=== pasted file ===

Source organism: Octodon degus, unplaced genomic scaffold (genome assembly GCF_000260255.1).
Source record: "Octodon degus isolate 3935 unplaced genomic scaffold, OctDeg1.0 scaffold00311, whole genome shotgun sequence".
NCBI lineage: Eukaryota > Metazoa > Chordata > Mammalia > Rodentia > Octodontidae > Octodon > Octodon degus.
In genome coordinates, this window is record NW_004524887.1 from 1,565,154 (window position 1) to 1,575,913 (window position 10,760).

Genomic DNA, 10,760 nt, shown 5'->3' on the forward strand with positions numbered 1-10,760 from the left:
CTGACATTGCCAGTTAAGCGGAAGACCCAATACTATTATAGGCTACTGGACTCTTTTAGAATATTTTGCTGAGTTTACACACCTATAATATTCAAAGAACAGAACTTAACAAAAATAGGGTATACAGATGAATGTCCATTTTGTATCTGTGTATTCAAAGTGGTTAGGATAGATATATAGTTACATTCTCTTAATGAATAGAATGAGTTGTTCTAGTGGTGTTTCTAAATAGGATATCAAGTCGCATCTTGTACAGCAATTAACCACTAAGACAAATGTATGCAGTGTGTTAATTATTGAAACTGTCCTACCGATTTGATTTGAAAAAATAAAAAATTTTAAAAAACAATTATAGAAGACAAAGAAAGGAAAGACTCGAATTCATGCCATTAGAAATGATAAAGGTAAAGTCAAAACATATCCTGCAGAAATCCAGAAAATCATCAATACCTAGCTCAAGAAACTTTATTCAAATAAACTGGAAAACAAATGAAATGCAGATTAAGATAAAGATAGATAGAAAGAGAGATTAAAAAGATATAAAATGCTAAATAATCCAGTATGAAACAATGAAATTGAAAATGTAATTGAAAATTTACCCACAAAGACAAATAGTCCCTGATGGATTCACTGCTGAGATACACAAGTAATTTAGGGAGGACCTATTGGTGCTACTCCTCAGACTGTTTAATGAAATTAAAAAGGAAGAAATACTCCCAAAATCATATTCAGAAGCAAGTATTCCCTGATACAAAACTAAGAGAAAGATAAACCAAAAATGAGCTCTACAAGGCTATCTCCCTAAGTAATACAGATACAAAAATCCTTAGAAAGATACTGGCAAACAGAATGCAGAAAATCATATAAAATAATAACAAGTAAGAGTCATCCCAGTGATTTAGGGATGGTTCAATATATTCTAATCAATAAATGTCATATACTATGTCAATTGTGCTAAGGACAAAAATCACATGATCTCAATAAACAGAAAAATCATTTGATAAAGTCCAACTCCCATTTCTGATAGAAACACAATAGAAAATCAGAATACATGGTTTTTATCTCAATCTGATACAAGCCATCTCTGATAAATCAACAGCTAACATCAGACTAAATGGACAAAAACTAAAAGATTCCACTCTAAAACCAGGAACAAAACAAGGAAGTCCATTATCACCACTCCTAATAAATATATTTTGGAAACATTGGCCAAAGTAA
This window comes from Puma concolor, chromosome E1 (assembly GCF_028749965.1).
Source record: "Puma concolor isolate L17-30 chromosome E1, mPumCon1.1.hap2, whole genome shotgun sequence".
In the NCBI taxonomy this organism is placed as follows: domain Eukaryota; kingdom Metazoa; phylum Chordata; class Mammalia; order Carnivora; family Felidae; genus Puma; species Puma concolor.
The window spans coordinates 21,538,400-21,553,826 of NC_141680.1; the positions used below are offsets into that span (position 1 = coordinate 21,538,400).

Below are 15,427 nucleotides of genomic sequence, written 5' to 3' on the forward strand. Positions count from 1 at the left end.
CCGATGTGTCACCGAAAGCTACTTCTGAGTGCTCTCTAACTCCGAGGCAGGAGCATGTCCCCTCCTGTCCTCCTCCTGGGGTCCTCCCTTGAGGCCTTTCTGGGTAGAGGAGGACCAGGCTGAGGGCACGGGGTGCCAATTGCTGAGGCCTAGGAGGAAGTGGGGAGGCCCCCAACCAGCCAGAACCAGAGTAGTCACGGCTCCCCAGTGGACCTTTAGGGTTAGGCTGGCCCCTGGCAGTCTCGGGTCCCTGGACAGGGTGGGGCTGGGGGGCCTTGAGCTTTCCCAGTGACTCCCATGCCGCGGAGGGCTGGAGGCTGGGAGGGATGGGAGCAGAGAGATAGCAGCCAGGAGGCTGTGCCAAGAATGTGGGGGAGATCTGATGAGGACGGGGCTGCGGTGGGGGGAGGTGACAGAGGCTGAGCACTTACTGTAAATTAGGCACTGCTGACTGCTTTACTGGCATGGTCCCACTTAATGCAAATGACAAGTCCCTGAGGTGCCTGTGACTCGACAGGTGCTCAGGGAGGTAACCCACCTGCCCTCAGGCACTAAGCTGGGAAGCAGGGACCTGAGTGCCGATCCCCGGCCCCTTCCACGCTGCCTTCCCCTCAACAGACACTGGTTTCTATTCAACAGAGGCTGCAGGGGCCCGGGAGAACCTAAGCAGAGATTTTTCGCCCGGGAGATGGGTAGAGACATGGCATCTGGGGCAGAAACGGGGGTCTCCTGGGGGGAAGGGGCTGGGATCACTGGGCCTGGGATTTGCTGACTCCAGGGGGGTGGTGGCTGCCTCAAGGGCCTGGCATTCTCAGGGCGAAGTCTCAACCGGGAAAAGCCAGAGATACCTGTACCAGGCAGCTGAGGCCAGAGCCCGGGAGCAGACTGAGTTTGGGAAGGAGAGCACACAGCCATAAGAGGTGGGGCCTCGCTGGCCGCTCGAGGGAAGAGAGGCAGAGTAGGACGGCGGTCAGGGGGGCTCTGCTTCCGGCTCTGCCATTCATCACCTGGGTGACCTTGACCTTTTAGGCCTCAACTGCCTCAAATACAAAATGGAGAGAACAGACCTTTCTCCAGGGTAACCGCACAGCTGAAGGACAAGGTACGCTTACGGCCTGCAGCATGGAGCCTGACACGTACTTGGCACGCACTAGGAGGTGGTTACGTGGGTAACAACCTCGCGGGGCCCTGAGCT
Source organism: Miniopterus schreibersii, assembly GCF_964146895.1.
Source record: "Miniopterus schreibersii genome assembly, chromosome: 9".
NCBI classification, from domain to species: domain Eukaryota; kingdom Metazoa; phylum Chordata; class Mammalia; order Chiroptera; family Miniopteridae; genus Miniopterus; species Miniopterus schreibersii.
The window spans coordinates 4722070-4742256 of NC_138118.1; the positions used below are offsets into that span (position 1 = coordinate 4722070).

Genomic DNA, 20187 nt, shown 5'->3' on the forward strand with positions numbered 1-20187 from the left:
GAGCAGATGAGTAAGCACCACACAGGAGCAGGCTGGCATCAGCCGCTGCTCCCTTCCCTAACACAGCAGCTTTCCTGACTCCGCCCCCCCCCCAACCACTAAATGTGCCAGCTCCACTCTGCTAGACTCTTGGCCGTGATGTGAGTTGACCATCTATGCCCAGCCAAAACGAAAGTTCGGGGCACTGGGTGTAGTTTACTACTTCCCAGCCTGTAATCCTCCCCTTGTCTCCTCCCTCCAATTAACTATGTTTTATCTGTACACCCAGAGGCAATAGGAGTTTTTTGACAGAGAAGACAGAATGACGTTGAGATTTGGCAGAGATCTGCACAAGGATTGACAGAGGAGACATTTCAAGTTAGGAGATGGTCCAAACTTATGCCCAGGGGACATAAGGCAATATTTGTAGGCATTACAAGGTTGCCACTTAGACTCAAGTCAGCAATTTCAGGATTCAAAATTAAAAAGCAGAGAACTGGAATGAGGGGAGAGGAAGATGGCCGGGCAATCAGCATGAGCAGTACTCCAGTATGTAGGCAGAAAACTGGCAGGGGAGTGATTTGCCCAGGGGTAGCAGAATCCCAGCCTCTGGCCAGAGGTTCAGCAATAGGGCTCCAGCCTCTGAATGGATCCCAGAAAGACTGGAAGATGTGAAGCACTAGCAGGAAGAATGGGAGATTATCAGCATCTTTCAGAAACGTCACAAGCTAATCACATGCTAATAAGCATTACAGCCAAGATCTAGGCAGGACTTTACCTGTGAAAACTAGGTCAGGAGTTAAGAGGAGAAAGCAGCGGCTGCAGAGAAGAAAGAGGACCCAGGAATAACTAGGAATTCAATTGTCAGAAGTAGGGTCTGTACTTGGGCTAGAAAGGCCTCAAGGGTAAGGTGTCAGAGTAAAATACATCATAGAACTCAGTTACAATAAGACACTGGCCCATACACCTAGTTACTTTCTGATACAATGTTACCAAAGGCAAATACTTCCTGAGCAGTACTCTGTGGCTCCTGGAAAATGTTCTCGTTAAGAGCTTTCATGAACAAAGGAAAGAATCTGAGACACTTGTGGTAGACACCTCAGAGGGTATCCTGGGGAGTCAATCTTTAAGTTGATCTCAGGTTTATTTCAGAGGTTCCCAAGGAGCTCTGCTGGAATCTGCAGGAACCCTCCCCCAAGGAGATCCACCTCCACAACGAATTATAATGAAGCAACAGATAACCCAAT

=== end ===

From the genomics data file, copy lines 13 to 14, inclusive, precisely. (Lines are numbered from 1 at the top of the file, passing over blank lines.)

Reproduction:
Source organism: Miniopterus schreibersii, assembly GCF_964146895.1.
Source record: "Miniopterus schreibersii genome assembly, chromosome: 9".